The wind was picking up at Ice Kapelle and there was a chill in the air that could be felt to the bone. That, and the combination of snow, the little run off streams and the dripping water added to the overall cold conditions. It was time to say our goodbyes and head for cover. We made our way back over the majority of the dried up riverbed, along boulders and faint signs of a trail that was mostly washed away along steep ravines. The boulders were challenging in spots, but still a better option than to slip and slide off the mountain in a not so planned descent. I have to admit I always have a bit of a phobia about that, as well as being buried alive by snow. I never had anything like this happen and I’m not sure where that fear is coming from. Maybe the hunch of a feeling from a past life or maybe intuition that all of these things are very possible when I’m out there. Perhaps it is exactly that, that is keeping me safe. The fear and respect to be cautious and not take things for granted. After a good distance away from the Ice Cave, the winds softened and the air didn’t feel as cold anymore. We spotted the perfect boulder for a picnic and this time I wouldn’t have to awkwardly jump off this one, like I had to from the one coming up the trail. The rock was flat on top and the perfect size. People were still coming up the trail even though it was getting late. There was no doubt in my mind that we would not make it back down to the boat ramp any other time than to take the very last run back to Schönau. The last boat would depart at 6PM and it wasn’t a surprise that this one would call our name. We always stayed until the very end, soaking up every moment, every bit of daylight and this time was no different.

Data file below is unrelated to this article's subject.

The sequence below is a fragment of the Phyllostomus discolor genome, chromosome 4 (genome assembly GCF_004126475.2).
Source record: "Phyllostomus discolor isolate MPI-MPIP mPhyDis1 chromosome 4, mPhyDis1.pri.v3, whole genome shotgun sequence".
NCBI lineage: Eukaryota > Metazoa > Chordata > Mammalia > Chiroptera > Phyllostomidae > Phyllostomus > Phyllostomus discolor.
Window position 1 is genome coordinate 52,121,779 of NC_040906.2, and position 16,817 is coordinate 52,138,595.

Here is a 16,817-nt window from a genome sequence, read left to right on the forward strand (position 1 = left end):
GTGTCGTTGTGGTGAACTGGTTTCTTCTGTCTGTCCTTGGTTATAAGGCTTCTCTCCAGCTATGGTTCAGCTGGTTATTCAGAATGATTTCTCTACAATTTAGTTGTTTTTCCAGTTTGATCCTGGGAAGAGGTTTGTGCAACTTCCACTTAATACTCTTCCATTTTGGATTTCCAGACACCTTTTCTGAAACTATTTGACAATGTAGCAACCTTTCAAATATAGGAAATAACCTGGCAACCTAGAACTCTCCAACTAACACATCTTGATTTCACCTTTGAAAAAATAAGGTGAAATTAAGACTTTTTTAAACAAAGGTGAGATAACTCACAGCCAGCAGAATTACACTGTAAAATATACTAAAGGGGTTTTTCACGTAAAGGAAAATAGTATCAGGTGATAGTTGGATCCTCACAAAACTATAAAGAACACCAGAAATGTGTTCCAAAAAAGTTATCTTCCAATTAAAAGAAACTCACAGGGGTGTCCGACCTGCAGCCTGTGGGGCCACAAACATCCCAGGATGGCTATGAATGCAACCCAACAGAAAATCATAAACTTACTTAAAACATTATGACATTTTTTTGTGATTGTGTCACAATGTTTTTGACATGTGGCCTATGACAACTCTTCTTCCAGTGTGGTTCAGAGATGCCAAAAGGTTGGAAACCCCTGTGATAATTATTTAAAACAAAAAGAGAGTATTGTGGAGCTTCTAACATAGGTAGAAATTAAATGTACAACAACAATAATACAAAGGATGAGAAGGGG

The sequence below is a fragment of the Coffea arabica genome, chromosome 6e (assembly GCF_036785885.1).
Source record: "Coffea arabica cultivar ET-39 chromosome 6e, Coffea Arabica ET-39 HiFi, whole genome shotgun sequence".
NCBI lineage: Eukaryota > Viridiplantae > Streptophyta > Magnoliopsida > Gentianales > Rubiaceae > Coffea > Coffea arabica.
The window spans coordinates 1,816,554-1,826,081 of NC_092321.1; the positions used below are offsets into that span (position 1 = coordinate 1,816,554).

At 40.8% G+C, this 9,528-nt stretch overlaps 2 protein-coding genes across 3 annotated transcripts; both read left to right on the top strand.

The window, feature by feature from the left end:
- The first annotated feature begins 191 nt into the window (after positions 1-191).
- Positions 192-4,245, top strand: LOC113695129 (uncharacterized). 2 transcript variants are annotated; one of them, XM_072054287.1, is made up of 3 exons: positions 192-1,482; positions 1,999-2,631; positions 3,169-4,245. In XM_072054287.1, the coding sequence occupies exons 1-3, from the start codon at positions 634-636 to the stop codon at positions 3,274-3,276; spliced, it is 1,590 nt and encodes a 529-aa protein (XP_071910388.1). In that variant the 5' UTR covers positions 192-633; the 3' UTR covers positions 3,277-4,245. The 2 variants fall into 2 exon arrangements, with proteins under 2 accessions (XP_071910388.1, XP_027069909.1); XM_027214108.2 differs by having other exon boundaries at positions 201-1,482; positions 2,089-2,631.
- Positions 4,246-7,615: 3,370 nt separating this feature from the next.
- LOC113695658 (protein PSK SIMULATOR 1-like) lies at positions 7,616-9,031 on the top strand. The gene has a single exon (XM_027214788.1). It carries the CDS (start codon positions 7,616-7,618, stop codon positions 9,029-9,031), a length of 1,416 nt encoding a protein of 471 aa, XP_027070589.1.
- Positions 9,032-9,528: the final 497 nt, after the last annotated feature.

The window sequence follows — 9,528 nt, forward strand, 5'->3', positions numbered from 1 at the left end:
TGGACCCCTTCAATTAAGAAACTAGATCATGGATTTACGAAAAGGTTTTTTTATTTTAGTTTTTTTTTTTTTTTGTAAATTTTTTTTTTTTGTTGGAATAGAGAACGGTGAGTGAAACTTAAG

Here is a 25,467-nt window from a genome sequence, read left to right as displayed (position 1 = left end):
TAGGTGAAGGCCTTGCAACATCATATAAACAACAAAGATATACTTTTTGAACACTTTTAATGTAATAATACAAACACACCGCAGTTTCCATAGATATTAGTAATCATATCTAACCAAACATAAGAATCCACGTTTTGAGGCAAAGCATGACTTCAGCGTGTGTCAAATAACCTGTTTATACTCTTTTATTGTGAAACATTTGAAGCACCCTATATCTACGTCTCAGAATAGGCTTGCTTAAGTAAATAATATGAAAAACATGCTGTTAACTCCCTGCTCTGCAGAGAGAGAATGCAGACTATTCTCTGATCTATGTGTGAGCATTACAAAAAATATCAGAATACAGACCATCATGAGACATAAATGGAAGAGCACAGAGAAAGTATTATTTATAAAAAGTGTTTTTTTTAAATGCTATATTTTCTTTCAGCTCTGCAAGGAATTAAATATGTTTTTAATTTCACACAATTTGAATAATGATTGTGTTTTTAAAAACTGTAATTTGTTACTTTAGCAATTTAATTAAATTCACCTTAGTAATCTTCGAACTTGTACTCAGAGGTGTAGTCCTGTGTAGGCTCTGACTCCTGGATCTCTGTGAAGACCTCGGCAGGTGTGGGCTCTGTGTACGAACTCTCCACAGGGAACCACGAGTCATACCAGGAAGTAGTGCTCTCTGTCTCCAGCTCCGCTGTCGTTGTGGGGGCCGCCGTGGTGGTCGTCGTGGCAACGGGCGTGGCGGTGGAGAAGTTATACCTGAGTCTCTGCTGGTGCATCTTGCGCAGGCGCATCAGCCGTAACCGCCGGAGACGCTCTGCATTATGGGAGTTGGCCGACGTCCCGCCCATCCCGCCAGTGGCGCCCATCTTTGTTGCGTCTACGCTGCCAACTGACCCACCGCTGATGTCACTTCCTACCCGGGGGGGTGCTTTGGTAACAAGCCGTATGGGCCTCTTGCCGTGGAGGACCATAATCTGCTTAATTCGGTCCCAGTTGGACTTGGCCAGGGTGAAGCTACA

Sitting atop the rock, the Ice Cave was to the left of us and you could easily make out the opening of the cave with it’s dark background. Mysterious and cold, it saw visitors come and go, throughout the years and the seasons of time. To the right of us was the riverbed that had widened now, and the woods that would engulf the trail on the way back down. Straight ahead was a sheer cliff outcropping of granite and with certainty it was where the rocks from the riverbed must have came from at some point. Slowly, it was eroding away and causing a variety of landslides, elevating the grounds of water, while reshaping the landscape. We sat in silence and ate, looking around until I spotted something a short distance down the trail from us. At first sight it appeared to be another person who had found their own spot on a boulder, but wait….no, that was no person, no way. I had a feeling of what it was and the excitement started to rise. Still, I had to zoom in with the camera to confirm my theory. Low and behold I was right and the so called person was actually a Chamois. And then there was another on a nearby rock and all of a sudden we spotted two more climbing on the sheer rock face as if it was no big deal. They sure made it look easy and you could feel dizzy just by watching, wondering how they could even get good enough hoofage (haha… footage and I made up a new word) in order to not fall off the mountain. Perhaps, we had been surrounded by these beautiful animals the whole time, without noticing until now. Of course it added to our experience and wildlife always does. Somehow the trip felt complete now, it had been worth it to tackle the switchbacks and the moments of “Are we there yet”. Besides the unexpected Ice Cave, we also were bestowed with the unexpected visit of the Chamois. Eventually, we bit farewell to these amazing climbers and continued downwards on the trail. If we wanted to catch that last boat back, we had to move it. I couldn’t help but wonder what would happen if we didn’t made it, were people ever left behind before? Sure they had been, but of course we did make it back in time and spotted many more Chamois on the way. Aware of their presence, I was lucky enough to see them high on the mountainsides. Some alone, while others were grazing together and travelled as a herd. Life was good and I was grateful for the opportunity of being allowed to see such wonder.